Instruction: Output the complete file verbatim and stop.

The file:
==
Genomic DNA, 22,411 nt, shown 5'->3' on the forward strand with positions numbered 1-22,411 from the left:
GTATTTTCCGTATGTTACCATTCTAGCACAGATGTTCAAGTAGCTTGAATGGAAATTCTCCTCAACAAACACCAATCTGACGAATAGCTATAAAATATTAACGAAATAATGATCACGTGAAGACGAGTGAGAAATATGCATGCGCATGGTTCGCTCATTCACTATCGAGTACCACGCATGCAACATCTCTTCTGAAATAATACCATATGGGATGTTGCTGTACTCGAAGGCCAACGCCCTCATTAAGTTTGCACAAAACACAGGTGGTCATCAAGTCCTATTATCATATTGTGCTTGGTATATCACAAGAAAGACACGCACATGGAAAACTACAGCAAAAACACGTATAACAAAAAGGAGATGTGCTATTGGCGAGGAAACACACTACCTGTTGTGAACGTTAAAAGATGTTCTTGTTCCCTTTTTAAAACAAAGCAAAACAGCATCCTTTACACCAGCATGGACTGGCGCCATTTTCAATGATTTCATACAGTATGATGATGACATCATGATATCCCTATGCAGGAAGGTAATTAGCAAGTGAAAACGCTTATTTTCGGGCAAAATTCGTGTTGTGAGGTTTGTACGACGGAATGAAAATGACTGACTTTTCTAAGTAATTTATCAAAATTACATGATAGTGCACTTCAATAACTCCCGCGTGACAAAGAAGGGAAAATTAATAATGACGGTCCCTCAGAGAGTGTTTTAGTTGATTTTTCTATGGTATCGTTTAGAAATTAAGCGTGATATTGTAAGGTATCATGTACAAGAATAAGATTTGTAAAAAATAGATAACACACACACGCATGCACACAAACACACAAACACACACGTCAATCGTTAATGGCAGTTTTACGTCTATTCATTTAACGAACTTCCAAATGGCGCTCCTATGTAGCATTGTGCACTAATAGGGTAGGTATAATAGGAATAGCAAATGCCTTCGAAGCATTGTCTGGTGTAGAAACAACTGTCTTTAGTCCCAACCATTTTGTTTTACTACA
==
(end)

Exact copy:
Genomic DNA, 22,411 nt, shown 5'->3' on the forward strand with positions numbered 1-22,411 from the left:
GTATTTTCCGTATGTTACCATTCTAGCACAGATGTTCAAGTAGCTTGAATGGAAATTCTCCTCAACAAACACCAATCTGACGAATAGCTATAAAATATTAACGAAATAATGATCACGTGAAGACGAGTGAGAAATATGCATGCGCATGGTTCGCTCATTCACTATCGAGTACCACGCATGCAACATCTCTTCTGAAATAATACCATATGGGATGTTGCTGTACTCGAAGGCCAACGCCCTCATTAAGTTTGCACAAAACACAGGTGGTCATCAAGTCCTATTATCATATTGTGCTTGGTATATCACAAGAAAGACACGCACATGGAAAACTACAGCAAAAACACGTATAACAAAAAGGAGATGTGCTATTGGCGAGGAAACACACTACCTGTTGTGAACGTTAAAAGATGTTCTTGTTCCCTTTTTAAAACAAAGCAAAACAGCATCCTTTACACCAGCATGGACTGGCGCCATTTTCAATGATTTCATACAGTATGATGATGACATCATGATATCCCTATGCAGGAAGGTAATTAGCAAGTGAAAACGCTTATTTTCGGGCAAAATTCGTGTTGTGAGGTTTGTACGACGGAATGAAAATGACTGACTTTTCTAAGTAATTTATCAAAATTACATGATAGTGCACTTCAATAACTCCCGCGTGACAAAGAAGGGAAAATTAATAATGACGGTCCCTCAGAGAGTGTTTTAGTTGATTTTTCTATGGTATCGTTTAGAAATTAAGCGTGATATTGTAAGGTATCATGTACAAGAATAAGATTTGTAAAAAATAGATAACACACACACGCATGCACACAAACACACAAACACACACGTCAATCGTTAATGGCAGTTTTACGTCTATTCATTTAACGAACTTCCAAATGGCGCTCCTATGTAGCATTGTGCACTAATAGGGTAGGTATAATAGGAATAGCAAATGCCTTCGAAGCATTGTCTGGTGTAGAAACAACTGTCTTTAGTCCCAACCATTTTGTTTTACTACA